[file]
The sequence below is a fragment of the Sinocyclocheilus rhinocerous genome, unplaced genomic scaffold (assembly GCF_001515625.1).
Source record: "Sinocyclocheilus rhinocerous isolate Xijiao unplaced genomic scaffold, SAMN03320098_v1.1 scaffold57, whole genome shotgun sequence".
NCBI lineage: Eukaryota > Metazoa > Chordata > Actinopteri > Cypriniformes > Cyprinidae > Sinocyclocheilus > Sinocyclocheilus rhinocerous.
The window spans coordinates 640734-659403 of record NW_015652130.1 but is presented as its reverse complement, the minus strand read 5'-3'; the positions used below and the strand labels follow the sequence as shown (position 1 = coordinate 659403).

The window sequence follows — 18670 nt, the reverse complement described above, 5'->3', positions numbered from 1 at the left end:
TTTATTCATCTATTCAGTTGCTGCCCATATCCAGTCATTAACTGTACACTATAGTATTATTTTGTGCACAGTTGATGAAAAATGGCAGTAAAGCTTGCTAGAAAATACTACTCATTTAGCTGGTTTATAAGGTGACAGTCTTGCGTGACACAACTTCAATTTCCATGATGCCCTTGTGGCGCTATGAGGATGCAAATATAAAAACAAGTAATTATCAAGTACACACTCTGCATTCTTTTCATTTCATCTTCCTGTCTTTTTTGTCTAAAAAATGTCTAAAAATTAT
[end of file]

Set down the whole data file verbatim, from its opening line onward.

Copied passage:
The sequence below is a fragment of the Sinocyclocheilus rhinocerous genome, unplaced genomic scaffold (assembly GCF_001515625.1).
Source record: "Sinocyclocheilus rhinocerous isolate Xijiao unplaced genomic scaffold, SAMN03320098_v1.1 scaffold57, whole genome shotgun sequence".
NCBI lineage: Eukaryota > Metazoa > Chordata > Actinopteri > Cypriniformes > Cyprinidae > Sinocyclocheilus > Sinocyclocheilus rhinocerous.
The window spans coordinates 640734-659403 of record NW_015652130.1 but is presented as its reverse complement, the minus strand read 5'-3'; the positions used below and the strand labels follow the sequence as shown (position 1 = coordinate 659403).

The window sequence follows — 18670 nt, the reverse complement described above, 5'->3', positions numbered from 1 at the left end:
TTTATTCATCTATTCAGTTGCTGCCCATATCCAGTCATTAACTGTACACTATAGTATTATTTTGTGCACAGTTGATGAAAAATGGCAGTAAAGCTTGCTAGAAAATACTACTCATTTAGCTGGTTTATAAGGTGACAGTCTTGCGTGACACAACTTCAATTTCCATGATGCCCTTGTGGCGCTATGAGGATGCAAATATAAAAACAAGTAATTATCAAGTACACACTCTGCATTCTTTTCATTTCATCTTCCTGTCTTTTTTGTCTAAAAAATGTCTAAAAATTAT